In his PhD, he will focus on Microscopy and Deep Learning.

Soft Matter Lab presentations at the SPIE Optics+Photonics Digital Forum

Seven members of the Soft Matter Lab (Saga HelgadottirBenjamin Midtvedt, Aykut Argun, Laura Pérez-GarciaDaniel MidtvedtHarshith BachimanchiEmiliano Gómez) were selected for oral and poster presentations at the SPIE Optics+Photonics Digital Forum, August 24-28, 2020.

The SPIE digital forum is a free, online only event.
The registration for the Digital Forum includes access to all presentations and proceedings.

The Soft Matter Lab contributions are part of the SPIE Nanoscience + Engineering conferences, namely the conference on Emerging Topics in Artificial Intelligence 2020 and the conference on Optical Trapping and Optical Micromanipulation XVII.

The contributions being presented are listed below, including also the presentations co-authored by Giovanni Volpe.

Note: the presentation times are indicated according to PDT (Pacific Daylight Time) (GMT-7)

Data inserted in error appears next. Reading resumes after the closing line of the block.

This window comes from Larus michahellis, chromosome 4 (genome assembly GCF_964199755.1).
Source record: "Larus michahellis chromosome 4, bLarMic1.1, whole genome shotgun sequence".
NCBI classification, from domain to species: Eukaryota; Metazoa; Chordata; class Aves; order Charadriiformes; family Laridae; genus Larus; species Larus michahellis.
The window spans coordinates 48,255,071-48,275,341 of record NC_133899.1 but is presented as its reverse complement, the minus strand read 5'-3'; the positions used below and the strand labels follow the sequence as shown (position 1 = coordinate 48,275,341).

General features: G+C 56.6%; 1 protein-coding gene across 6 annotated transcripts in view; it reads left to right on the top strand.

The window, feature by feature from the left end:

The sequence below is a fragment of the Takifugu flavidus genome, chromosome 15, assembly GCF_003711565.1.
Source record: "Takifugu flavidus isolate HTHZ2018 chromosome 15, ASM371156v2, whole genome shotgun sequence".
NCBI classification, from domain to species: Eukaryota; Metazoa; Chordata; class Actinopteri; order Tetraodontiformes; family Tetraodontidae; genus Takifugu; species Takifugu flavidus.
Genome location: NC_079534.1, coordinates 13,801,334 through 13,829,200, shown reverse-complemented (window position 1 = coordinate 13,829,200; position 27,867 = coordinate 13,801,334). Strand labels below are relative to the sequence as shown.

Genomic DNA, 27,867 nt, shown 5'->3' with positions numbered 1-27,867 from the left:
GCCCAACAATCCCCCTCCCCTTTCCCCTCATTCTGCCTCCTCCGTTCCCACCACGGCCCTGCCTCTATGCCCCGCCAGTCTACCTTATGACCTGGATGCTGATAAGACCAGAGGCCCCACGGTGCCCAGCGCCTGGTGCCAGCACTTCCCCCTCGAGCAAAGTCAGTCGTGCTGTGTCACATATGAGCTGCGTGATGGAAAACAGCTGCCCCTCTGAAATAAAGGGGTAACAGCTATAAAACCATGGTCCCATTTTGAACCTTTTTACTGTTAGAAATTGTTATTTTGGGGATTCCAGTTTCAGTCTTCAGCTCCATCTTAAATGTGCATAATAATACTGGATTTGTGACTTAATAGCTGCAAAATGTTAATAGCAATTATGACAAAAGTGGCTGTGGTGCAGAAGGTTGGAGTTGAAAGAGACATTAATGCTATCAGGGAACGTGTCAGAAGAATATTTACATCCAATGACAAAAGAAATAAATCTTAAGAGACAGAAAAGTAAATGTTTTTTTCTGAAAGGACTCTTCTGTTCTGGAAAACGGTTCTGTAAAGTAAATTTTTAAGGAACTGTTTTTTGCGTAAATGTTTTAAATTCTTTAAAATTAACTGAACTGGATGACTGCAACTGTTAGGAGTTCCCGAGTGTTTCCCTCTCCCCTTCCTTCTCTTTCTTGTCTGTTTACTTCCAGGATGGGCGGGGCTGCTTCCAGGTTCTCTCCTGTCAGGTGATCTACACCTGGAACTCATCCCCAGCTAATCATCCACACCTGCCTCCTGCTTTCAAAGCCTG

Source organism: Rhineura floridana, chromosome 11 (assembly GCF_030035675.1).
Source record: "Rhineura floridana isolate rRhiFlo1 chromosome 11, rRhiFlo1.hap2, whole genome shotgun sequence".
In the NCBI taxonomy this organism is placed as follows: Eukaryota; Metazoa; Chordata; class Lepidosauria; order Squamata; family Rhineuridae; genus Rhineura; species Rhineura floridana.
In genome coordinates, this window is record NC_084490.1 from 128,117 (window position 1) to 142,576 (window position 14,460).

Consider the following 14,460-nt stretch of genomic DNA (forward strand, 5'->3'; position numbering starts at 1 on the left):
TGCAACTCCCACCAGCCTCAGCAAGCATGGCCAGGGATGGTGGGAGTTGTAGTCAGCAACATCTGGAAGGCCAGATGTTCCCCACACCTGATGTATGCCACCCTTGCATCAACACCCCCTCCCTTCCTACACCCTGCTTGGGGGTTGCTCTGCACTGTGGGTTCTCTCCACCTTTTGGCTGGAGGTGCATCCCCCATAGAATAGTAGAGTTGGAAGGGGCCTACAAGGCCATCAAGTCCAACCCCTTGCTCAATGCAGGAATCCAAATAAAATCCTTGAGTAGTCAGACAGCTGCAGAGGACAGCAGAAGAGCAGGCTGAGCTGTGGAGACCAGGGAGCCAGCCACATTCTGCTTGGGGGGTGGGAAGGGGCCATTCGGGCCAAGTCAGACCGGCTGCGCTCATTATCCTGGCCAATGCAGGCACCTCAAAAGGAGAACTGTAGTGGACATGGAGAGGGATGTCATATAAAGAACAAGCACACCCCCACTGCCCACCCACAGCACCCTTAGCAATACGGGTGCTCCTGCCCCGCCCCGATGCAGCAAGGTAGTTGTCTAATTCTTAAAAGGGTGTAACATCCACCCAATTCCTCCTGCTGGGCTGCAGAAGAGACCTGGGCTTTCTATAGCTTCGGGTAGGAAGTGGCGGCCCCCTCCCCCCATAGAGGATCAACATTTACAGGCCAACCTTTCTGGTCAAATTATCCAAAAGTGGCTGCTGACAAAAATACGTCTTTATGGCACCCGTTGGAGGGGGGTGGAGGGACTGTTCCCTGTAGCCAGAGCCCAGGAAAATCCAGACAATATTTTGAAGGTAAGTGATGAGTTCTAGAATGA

Emerging Topics in Artificial Intelligence 2020

Saga Helgadottir
Digital video microscopy with deep learning (Invited Paper)
26 August 2020, 10:30 AM
SPIE Link: here.

Aykut Argun
Calibration of force fields using recurrent neural networks
26 August 2020, 8:30 AM
SPIE Link: here.

Laura Pérez-García
Deep-learning enhanced light-sheet microscopy
25 August 2020, 9:10 AM
SPIE Link: here.

Daniel Midtvedt
Holographic characterization of subwavelength particles enhanced by deep learning
24 August 2020, 2:40 PM
SPIE Link: here.

Benjamin Midtvedt
DeepTrack: A comprehensive deep learning framework for digital microscopy
26 August 2020, 11:40 AM
SPIE Link: here.

Gorka Muñoz-Gil
The anomalous diffusion challenge: Single trajectory characterisation as a competition
26 August 2020, 12:00 PM
SPIE Link: here.

Meera Srikrishna
Brain tissue segmentation using U-Nets in cranial CT scans